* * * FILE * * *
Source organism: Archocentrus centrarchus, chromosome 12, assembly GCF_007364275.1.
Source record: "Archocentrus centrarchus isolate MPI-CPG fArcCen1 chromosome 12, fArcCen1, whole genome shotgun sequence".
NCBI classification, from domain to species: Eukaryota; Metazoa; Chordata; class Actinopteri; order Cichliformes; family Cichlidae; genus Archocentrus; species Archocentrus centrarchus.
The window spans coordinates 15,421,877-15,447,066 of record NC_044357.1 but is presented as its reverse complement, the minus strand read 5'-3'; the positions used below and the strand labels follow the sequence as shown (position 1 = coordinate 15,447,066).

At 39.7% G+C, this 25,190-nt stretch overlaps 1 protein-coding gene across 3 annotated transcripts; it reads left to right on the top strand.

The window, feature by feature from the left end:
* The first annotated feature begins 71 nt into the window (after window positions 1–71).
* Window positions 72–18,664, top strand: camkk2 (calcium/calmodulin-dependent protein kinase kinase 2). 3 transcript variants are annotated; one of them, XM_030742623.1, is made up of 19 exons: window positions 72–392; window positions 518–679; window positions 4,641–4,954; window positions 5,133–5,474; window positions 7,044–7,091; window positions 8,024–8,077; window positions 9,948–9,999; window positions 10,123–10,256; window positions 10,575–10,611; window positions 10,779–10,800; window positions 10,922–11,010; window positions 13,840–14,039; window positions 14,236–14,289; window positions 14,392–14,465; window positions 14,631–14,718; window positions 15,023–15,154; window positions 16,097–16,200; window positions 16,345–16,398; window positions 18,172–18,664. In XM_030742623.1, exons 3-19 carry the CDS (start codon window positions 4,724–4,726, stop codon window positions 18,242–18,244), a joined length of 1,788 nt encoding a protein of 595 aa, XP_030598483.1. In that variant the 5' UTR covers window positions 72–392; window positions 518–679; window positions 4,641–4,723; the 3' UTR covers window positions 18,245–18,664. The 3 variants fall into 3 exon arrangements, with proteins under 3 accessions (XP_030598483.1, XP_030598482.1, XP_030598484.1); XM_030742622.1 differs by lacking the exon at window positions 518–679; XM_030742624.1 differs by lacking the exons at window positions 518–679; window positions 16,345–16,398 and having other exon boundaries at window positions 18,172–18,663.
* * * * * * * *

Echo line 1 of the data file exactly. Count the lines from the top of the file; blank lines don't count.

Source organism: Archocentrus centrarchus, chromosome 12, assembly GCF_007364275.1.